ROYAL PALACE OF PORTICI
The Department of Agricultural Sciences of the University of Naples Federico II is located in the prestigious Royal Palace of Portici, a building commissioned by Charles of Bourbon. The work began in 1738, under the direction of Giovanni Antonio Medrano, followed by Antonio Canevari, with a final intervention by Luigi Vanvitelli and Ferdinando Fuga. Giuseppe Bonito decorated the interior of the palace while the gardens were decorated with marble sculptures by Joseph Canart.
The construction of the Royal Palace ended in 1742 and many aristocratic families built their own villas in the same area, creating a unique concentration of impressive villas and gardens, now known as the Ville Vesuviane (Vesuvian Villas), part of the important cultural heritage from that time.
Over the years, the palace underwent many changes: originally conceived on a square plan, during the French period it was expanded to include a new wing facing the sea and one oriented toward Mount Vesuvius.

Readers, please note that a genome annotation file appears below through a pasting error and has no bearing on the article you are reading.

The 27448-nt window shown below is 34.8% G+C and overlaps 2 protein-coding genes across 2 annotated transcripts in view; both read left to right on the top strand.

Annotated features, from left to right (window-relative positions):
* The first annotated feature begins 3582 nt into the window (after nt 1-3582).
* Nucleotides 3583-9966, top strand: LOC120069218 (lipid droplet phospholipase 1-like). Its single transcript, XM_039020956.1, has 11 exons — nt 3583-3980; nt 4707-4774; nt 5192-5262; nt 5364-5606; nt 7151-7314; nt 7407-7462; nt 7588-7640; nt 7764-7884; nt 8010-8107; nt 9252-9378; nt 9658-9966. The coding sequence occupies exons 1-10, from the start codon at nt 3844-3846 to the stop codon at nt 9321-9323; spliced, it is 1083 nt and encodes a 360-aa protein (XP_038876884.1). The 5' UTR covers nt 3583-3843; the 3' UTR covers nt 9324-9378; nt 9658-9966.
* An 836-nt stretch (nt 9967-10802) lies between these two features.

The entrance features a majestic facade with spacious terraces and balustrades; the center of the palace is a large quadrangle with two gateways which allow traffic to pass through. A magnificent staircase with statues from Herculaneum leads from the entrance hall to the first floor, where mosaics from other excavations of Vesuvian cities can be found. Among the most precious original rooms was the drawing room of Queen Maria Amalia, made entirely of porcelain from the Royal Capodimonte Porcelain Factory. The room can now be seen at the Capodimonte Museum in Naples.
|Sala Cinese||100 posti a sedere|
|Sala Bianca||100 posti a sedere|
An important element of the larger architectural complex is the spacious park, with its long avenues flanked by an English garden, originally a hunting area which extended from the sea all the way up the slopes of Vesuvius.
The Royal Palace was bought by the Province of Naples in 1871, with the specific intention of creating a School of Agriculture, the first in southern Italy and the islands, but the third in Italy, preceded by those of Pisa and Milan (1870).
The three-year secondary school was legally recognized by Royal Decree on January 14, 1872 n. 658, and it was inaugurated on January 9, 1873 with a total of 19 students. It was not until 1935 that the institute became the Faculty of Agriculture and more recently the Department of Agricultural Sciences of the University of Naples.